The “stomach flu” isn’t really the flu at all. It’s actually viral gastroenteritis, and its most common cause is a group of viruses called noroviruses. No matter what you call it, the illness is highly contagious and very unpleasant — symptoms include abdominal pain, vomiting, and diarrhea. In close quarters, a norovirus outbreak can quickly spread from person to person, earning the sickness the nickname “cruise ship disease.”
Norovirus is such a problem on cruise ships, in fact, that the Centers for Disease Control and Prevention (CDC) has a Vessel Sanitation Program in place to help control outbreaks. But the results of a new study, published in this month’s issue of the journal Clinical Infectious Diseases, shows that even stricter criteria for cleanliness may be in order.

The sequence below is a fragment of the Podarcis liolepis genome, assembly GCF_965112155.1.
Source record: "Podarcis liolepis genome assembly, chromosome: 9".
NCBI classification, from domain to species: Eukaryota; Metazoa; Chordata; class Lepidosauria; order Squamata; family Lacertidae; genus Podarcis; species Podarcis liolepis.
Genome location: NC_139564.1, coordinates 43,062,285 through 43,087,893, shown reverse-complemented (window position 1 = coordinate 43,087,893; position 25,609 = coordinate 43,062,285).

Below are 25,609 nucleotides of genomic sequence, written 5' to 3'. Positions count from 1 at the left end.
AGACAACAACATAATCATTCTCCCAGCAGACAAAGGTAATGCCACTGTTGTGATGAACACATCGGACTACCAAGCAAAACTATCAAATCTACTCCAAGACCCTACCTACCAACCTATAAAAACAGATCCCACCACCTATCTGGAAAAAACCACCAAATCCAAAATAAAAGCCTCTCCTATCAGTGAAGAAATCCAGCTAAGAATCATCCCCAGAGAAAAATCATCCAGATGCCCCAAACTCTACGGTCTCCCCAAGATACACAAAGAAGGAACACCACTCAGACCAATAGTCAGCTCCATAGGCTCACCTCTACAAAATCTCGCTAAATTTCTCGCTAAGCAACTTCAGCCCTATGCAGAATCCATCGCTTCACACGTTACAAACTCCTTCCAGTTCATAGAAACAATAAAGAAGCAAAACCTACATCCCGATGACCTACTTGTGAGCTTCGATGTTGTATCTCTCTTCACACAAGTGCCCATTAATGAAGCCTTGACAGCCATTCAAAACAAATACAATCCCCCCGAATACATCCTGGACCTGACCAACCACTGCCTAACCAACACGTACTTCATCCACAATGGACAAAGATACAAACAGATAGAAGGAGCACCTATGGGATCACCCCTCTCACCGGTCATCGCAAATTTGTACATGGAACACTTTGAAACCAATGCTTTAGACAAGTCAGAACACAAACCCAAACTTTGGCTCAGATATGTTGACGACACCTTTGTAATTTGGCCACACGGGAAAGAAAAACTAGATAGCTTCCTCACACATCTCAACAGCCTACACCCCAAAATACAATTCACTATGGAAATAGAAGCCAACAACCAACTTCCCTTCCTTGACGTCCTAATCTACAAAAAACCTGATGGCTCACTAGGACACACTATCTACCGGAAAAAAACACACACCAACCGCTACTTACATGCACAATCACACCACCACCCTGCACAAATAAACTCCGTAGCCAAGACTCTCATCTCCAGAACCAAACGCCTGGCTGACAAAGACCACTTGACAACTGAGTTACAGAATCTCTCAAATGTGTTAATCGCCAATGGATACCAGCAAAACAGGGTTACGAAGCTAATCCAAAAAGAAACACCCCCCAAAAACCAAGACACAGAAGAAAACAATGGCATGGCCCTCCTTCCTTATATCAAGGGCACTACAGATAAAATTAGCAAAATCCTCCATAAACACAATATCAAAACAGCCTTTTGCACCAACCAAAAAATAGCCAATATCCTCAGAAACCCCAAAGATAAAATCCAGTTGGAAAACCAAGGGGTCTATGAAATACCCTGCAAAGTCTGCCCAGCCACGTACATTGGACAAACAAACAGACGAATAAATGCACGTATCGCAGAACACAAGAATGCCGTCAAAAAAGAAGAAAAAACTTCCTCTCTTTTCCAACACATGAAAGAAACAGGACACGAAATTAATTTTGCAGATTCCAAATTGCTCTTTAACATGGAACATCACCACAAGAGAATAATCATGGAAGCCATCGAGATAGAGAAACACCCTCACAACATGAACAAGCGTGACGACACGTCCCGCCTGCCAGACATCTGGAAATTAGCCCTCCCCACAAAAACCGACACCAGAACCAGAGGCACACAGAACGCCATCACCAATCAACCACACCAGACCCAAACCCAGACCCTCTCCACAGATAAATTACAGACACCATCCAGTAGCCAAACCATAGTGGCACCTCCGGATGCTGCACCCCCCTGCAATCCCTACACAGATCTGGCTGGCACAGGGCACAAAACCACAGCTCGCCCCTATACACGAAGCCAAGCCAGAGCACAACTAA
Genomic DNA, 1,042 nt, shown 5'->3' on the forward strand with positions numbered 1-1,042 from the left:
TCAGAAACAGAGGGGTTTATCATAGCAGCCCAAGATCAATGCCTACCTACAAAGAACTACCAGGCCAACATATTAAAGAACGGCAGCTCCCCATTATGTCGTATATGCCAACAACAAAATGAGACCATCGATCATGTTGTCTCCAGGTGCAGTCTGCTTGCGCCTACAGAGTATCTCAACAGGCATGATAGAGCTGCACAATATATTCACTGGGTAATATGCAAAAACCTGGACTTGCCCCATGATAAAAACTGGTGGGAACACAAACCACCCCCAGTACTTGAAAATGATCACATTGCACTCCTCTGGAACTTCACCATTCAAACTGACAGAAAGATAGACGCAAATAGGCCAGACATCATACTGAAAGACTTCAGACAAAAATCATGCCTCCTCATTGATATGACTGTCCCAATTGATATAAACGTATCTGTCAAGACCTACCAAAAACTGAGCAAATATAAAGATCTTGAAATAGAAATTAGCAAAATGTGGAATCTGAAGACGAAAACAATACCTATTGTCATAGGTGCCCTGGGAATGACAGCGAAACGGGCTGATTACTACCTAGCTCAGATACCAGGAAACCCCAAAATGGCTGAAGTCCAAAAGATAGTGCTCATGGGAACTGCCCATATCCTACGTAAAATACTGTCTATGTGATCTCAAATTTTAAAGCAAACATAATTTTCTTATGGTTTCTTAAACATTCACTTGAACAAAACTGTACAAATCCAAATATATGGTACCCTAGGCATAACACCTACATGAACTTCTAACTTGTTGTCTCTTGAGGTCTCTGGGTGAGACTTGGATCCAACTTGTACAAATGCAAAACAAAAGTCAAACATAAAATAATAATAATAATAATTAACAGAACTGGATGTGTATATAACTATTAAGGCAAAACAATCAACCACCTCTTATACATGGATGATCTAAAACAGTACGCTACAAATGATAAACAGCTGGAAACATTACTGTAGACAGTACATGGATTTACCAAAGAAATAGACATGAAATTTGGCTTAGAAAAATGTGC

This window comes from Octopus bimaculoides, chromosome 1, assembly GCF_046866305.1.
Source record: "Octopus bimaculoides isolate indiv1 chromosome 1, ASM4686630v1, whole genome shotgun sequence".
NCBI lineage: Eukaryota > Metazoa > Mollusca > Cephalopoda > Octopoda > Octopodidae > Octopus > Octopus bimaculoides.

Analysis of data from 56 cruise liners evaluated between 2005 and 2008 shows that only 37% of 8,344 toilet area objects (toilet seat, flush handle or button, toilet stall inner handhold, stall inner door handle, restroom inner door handle and baby changing table surfaces) in 273 randomly selected public restrooms were cleaned on a daily basis. More than half of the ships had overall “thoroughness of disinfection cleaning” (TDC) scores less than 30%. Several of these low-scoring ships had nearly perfect CDC sanitation scores. TDC scores were substantially lower for the three ships that had a norovirus outbreak within four months of evaluation compared to those ships that did not.
Why bring this up in the Spittoon? A lucky few have less to worry about when planning a seafaring vacation: variation in the FUT2 gene renders some people resistant to the most common strain of norovirus. Check out the 23andMe Norovirus Resistance Report to learn more!